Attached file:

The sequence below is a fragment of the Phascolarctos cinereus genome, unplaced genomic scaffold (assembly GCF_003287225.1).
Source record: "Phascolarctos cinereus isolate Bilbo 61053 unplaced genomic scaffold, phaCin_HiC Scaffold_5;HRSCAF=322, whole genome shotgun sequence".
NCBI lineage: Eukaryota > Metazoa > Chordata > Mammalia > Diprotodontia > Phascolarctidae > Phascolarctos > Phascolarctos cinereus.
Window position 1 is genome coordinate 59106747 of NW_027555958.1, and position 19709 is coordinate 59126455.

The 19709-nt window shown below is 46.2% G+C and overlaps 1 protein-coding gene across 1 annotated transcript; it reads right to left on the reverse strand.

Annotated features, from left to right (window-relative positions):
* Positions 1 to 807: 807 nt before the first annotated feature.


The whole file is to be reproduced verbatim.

The sequence below is a fragment of the Phascolarctos cinereus genome, unplaced genomic scaffold (assembly GCF_003287225.1).
Source record: "Phascolarctos cinereus isolate Bilbo 61053 unplaced genomic scaffold, phaCin_HiC Scaffold_5;HRSCAF=322, whole genome shotgun sequence".
NCBI lineage: Eukaryota > Metazoa > Chordata > Mammalia > Diprotodontia > Phascolarctidae > Phascolarctos > Phascolarctos cinereus.
Window position 1 is genome coordinate 59106747 of NW_027555958.1, and position 19709 is coordinate 59126455.

The 19709-nt window shown below is 46.2% G+C and overlaps 1 protein-coding gene across 1 annotated transcript; it reads right to left on the reverse strand.

Annotated features, from left to right (window-relative positions):
* Positions 1 to 807: 807 nt before the first annotated feature.